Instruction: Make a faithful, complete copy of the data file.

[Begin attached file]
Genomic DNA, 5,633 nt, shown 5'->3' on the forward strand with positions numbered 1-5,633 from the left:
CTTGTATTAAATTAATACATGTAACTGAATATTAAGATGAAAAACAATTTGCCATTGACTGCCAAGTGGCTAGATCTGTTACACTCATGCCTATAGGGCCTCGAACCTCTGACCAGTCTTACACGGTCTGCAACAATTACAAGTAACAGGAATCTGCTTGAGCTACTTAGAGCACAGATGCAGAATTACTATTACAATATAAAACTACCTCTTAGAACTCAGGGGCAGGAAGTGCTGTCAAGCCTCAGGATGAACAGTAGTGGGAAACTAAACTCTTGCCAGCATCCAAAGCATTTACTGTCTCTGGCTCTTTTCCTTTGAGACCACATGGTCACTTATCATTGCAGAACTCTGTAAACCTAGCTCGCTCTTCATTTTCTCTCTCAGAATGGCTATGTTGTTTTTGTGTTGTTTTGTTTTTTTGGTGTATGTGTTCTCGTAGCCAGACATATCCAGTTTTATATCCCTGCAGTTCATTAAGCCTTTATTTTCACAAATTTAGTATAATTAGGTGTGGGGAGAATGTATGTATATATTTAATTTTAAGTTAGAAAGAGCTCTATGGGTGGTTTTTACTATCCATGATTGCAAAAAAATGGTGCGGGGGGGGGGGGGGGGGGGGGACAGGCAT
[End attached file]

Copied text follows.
Genomic DNA, 5,633 nt, shown 5'->3' on the forward strand with positions numbered 1-5,633 from the left:
CTTGTATTAAATTAATACATGTAACTGAATATTAAGATGAAAAACAATTTGCCATTGACTGCCAAGTGGCTAGATCTGTTACACTCATGCCTATAGGGCCTCGAACCTCTGACCAGTCTTACACGGTCTGCAACAATTACAAGTAACAGGAATCTGCTTGAGCTACTTAGAGCACAGATGCAGAATTACTATTACAATATAAAACTACCTCTTAGAACTCAGGGGCAGGAAGTGCTGTCAAGCCTCAGGATGAACAGTAGTGGGAAACTAAACTCTTGCCAGCATCCAAAGCATTTACTGTCTCTGGCTCTTTTCCTTTGAGACCACATGGTCACTTATCATTGCAGAACTCTGTAAACCTAGCTCGCTCTTCATTTTCTCTCTCAGAATGGCTATGTTGTTTTTGTGTTGTTTTGTTTTTTTGGTGTATGTGTTCTCGTAGCCAGACATATCCAGTTTTATATCCCTGCAGTTCATTAAGCCTTTATTTTCACAAATTTAGTATAATTAGGTGTGGGGAGAATGTATGTATATATTTAATTTTAAGTTAGAAAGAGCTCTATGGGTGGTTTTTACTATCCATGATTGCAAAAAAATGGTGCGGGGGGGGGGGGGGGGGGGGGACAGGCAT